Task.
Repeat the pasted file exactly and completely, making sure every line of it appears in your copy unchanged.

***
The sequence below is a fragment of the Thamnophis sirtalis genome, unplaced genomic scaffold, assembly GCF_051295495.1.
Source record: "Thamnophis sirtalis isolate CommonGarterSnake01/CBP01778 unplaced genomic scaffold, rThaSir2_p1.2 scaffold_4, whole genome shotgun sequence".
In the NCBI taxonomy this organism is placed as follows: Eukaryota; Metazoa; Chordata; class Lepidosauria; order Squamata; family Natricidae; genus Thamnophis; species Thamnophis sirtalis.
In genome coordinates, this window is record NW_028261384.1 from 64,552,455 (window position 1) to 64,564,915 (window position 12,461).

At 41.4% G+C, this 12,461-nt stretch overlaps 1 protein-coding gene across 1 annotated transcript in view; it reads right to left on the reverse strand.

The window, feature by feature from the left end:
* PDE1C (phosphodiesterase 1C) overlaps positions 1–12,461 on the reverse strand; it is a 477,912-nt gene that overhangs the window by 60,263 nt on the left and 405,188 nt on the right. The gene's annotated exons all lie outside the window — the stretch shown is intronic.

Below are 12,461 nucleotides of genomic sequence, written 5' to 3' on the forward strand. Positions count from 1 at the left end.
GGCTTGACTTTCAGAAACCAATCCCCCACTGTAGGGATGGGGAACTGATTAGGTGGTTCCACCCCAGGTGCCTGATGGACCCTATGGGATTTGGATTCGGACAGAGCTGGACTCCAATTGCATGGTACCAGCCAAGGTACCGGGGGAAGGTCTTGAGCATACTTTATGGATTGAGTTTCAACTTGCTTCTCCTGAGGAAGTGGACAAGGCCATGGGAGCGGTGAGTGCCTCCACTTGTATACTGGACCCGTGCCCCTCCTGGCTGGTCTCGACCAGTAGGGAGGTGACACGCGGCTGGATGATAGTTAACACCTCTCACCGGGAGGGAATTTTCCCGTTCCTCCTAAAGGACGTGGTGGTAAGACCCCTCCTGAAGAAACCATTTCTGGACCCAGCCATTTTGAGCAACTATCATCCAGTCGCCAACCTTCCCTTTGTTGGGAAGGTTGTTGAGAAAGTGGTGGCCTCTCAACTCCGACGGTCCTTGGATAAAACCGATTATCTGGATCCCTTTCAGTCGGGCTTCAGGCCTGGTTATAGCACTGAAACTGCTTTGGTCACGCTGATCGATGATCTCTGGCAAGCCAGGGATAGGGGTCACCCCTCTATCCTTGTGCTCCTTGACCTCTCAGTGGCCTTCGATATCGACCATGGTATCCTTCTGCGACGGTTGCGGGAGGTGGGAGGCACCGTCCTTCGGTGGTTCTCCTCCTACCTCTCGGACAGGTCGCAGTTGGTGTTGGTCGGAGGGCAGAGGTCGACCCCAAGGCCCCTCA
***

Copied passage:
The sequence below is a fragment of the Thamnophis sirtalis genome, unplaced genomic scaffold, assembly GCF_051295495.1.
Source record: "Thamnophis sirtalis isolate CommonGarterSnake01/CBP01778 unplaced genomic scaffold, rThaSir2_p1.2 scaffold_4, whole genome shotgun sequence".
In the NCBI taxonomy this organism is placed as follows: Eukaryota; Metazoa; Chordata; class Lepidosauria; order Squamata; family Natricidae; genus Thamnophis; species Thamnophis sirtalis.
In genome coordinates, this window is record NW_028261384.1 from 64,552,455 (window position 1) to 64,564,915 (window position 12,461).

At 41.4% G+C, this 12,461-nt stretch overlaps 1 protein-coding gene across 1 annotated transcript in view; it reads right to left on the reverse strand.

The window, feature by feature from the left end:
* PDE1C (phosphodiesterase 1C) overlaps positions 1–12,461 on the reverse strand; it is a 477,912-nt gene that overhangs the window by 60,263 nt on the left and 405,188 nt on the right. The gene's annotated exons all lie outside the window — the stretch shown is intronic.

Below are 12,461 nucleotides of genomic sequence, written 5' to 3' on the forward strand. Positions count from 1 at the left end.
GGCTTGACTTTCAGAAACCAATCCCCCACTGTAGGGATGGGGAACTGATTAGGTGGTTCCACCCCAGGTGCCTGATGGACCCTATGGGATTTGGATTCGGACAGAGCTGGACTCCAATTGCATGGTACCAGCCAAGGTACCGGGGGAAGGTCTTGAGCATACTTTATGGATTGAGTTTCAACTTGCTTCTCCTGAGGAAGTGGACAAGGCCATGGGAGCGGTGAGTGCCTCCACTTGTATACTGGACCCGTGCCCCTCCTGGCTGGTCTCGACCAGTAGGGAGGTGACACGCGGCTGGATGATAGTTAACACCTCTCACCGGGAGGGAATTTTCCCGTTCCTCCTAAAGGACGTGGTGGTAAGACCCCTCCTGAAGAAACCATTTCTGGACCCAGCCATTTTGAGCAACTATCATCCAGTCGCCAACCTTCCCTTTGTTGGGAAGGTTGTTGAGAAAGTGGTGGCCTCTCAACTCCGACGGTCCTTGGATAAAACCGATTATCTGGATCCCTTTCAGTCGGGCTTCAGGCCTGGTTATAGCACTGAAACTGCTTTGGTCACGCTGATCGATGATCTCTGGCAAGCCAGGGATAGGGGTCACCCCTCTATCCTTGTGCTCCTTGACCTCTCAGTGGCCTTCGATATCGACCATGGTATCCTTCTGCGACGGTTGCGGGAGGTGGGAGGCACCGTCCTTCGGTGGTTCTCCTCCTACCTCTCGGACAGGTCGCAGTTGGTGTTGGTCGGAGGGCAGAGGTCGACCCCAAGGCCCCTCA